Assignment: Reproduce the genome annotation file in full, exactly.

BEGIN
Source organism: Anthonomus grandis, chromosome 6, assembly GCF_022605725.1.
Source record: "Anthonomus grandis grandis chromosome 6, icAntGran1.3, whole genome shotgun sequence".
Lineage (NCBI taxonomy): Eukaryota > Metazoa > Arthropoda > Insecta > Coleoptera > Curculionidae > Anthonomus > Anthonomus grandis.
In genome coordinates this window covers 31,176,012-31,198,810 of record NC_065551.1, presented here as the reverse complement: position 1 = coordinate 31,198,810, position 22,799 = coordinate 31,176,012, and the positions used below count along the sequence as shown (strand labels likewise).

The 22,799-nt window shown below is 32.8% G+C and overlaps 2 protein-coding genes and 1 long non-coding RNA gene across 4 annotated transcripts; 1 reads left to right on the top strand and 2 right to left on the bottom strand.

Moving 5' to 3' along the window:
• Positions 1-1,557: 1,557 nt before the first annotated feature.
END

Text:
Source organism: Anthonomus grandis, chromosome 6, assembly GCF_022605725.1.
Source record: "Anthonomus grandis grandis chromosome 6, icAntGran1.3, whole genome shotgun sequence".
Lineage (NCBI taxonomy): Eukaryota > Metazoa > Arthropoda > Insecta > Coleoptera > Curculionidae > Anthonomus > Anthonomus grandis.
In genome coordinates this window covers 31,176,012-31,198,810 of record NC_065551.1, presented here as the reverse complement: position 1 = coordinate 31,198,810, position 22,799 = coordinate 31,176,012, and the positions used below count along the sequence as shown (strand labels likewise).

The 22,799-nt window shown below is 32.8% G+C and overlaps 2 protein-coding genes and 1 long non-coding RNA gene across 4 annotated transcripts; 1 reads left to right on the top strand and 2 right to left on the bottom strand.

Moving 5' to 3' along the window:
• Positions 1-1,557: 1,557 nt before the first annotated feature.